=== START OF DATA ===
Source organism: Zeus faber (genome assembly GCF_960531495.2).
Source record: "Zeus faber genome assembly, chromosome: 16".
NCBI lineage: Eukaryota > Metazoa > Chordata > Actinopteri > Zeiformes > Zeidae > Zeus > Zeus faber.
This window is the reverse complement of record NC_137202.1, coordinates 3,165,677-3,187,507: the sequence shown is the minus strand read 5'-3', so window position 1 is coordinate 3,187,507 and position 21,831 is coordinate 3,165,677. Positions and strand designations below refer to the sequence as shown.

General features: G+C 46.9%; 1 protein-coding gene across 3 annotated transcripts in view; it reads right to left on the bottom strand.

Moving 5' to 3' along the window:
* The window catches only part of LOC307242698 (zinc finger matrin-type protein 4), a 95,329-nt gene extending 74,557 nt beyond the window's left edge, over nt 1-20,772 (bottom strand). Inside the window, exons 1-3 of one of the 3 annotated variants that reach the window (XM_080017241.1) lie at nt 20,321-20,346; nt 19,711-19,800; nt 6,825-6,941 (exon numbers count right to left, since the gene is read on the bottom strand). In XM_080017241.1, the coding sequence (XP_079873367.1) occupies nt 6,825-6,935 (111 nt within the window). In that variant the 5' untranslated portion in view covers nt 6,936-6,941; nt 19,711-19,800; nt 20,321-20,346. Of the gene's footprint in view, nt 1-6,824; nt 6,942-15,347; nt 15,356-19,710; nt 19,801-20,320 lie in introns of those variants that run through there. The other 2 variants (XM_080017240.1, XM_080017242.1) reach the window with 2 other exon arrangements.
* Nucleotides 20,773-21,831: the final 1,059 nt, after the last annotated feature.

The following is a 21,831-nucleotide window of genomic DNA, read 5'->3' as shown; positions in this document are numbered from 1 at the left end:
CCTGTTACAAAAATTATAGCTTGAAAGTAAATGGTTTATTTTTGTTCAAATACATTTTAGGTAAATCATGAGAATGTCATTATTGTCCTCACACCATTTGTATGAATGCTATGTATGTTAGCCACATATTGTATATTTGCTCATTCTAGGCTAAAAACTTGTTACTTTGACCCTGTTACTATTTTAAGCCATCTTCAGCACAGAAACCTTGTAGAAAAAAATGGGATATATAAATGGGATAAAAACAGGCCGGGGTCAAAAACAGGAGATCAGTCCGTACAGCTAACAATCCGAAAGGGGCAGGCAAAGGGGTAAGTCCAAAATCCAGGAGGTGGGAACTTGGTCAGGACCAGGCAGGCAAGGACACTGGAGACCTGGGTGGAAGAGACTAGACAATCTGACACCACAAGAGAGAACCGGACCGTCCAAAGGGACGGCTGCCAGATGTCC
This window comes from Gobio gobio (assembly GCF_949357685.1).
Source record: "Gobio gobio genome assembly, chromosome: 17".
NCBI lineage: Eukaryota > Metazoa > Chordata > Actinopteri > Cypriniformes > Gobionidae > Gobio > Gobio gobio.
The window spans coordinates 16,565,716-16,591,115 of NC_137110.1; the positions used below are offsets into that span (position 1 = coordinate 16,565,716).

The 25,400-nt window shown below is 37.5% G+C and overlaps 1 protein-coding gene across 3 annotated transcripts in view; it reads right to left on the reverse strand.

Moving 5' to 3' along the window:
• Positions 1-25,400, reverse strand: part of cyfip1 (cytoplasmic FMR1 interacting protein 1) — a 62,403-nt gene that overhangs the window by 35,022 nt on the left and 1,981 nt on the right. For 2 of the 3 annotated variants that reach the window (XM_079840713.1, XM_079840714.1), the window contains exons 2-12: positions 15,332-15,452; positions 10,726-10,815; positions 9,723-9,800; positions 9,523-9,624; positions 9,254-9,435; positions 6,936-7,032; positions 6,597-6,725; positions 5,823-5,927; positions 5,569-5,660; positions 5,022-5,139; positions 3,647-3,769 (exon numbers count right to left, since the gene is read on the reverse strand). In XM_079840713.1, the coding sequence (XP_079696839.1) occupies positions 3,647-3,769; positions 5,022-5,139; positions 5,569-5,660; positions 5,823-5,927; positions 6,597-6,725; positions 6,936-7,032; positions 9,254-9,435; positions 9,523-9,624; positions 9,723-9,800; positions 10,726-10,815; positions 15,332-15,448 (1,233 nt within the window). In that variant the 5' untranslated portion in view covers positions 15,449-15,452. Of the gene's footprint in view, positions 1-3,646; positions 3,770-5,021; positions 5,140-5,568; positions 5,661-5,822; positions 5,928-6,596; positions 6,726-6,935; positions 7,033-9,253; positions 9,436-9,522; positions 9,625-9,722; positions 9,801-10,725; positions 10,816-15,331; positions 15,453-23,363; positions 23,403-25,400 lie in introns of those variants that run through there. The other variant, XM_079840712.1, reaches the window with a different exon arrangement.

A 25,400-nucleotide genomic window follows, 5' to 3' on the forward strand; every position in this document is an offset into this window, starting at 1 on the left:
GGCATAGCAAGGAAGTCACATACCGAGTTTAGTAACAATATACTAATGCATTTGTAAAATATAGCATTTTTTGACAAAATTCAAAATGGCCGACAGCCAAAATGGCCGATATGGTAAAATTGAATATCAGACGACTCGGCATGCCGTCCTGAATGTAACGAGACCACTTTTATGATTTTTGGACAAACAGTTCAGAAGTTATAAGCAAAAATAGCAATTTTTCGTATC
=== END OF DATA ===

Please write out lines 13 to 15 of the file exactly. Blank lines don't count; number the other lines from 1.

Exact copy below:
NCBI lineage: Eukaryota > Metazoa > Chordata > Actinopteri > Cypriniformes > Gobionidae > Gobio > Gobio gobio.
The window spans coordinates 16,565,716-16,591,115 of NC_137110.1; the positions used below are offsets into that span (position 1 = coordinate 16,565,716).

The 25,400-nt window shown below is 37.5% G+C and overlaps 1 protein-coding gene across 3 annotated transcripts in view; it reads right to left on the reverse strand.